DISC Lecture Series

Date: 
April 6, 2011 - 11:00 - 12:40
Building: 
Nador u. 9, Monument Building
Room: 
TIGY ROOM
Event type: 
Event audience: 
Presenter(s): 
Luicy Pedroza

But do not mention migration!

Comparative politics of denizen enfranchisement reforms

in democracies with large migrant populations.

Luicy Pedroza* 

For roughly a century voting rights were generally understood as the quintessential right of citizenship. However, the recent enfranchisement of denizens (i.e. long-term resident migrants) in tens of democratic polities at various levels reveals serious reassessments of practices and understandings of citizenship, especially in the exclusiveness and necessity previously attributed to naturalization as precedent to acquire citizenship-as-nationality. Involving constitutional reforms most of the time, denizen enfranchisement is predominantly justified as a solution to the representation deficit in democracies with large proportions of long-term resident migrants. But just what kind of political incorporation of migrants is that? Is it to be understood as an alternative or as a pathway to citizenship (Hammar)? The goal of my doctoral research is to find out an answer to these questions by looking at enfranchisement debates across different polities and over time. In the relevant literature denizen enfranchisement reforms have been mostly approached with macro-explanations that propose national traditions of access to nationality or transnational influences as remote causes, bracketing out the actual enfranchisement processes. My research joins the more recent literature focusing on the meso-level, particularly on the dynamics of political discourse and party politics. After comparing debates in Portugal and the “failed” case(s) of Germany my work suggests that the framing of enfranchising reforms is fundamental to their outcome, even taking into account parliamentary majorities. In particular, it suggests that the more enfranchisement proposals are framed as a migration issue and exploited by political parties from the extremes of the political spectrum, the less their chances of passing.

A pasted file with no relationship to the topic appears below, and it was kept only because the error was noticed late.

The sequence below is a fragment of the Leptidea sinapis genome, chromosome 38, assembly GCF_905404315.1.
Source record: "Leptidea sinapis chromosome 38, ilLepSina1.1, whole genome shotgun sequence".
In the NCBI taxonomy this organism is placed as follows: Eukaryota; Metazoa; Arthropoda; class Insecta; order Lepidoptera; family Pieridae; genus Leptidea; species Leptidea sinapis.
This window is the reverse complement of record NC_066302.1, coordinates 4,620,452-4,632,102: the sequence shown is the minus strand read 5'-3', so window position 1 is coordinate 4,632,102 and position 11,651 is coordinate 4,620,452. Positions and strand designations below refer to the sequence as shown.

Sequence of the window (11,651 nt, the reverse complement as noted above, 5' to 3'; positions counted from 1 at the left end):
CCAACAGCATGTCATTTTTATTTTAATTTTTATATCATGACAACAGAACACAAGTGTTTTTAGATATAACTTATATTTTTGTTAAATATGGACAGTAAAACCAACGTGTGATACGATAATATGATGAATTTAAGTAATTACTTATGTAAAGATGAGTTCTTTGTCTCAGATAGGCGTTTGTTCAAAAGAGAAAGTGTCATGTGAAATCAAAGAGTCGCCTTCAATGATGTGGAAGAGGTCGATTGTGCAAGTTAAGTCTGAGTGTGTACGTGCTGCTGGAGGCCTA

*Luicy Pedroza is a Ph.D. candidate at the Bremen International Graduate School of Social Sciences, University of Bremen. She has studied at El Colegio de México, Yale and the International University Bremen (now Jacobs University). She has worked as a researcher for the Federal Electoral Institute (IFE- México, D.F.), and the Open Society Institute (Budapest) on issues of civic education and the promotion of democratic governance for multiethnic settings. Her academic research and interests are situated at the crossroads of political theory, comparative politics, and democratization studies.

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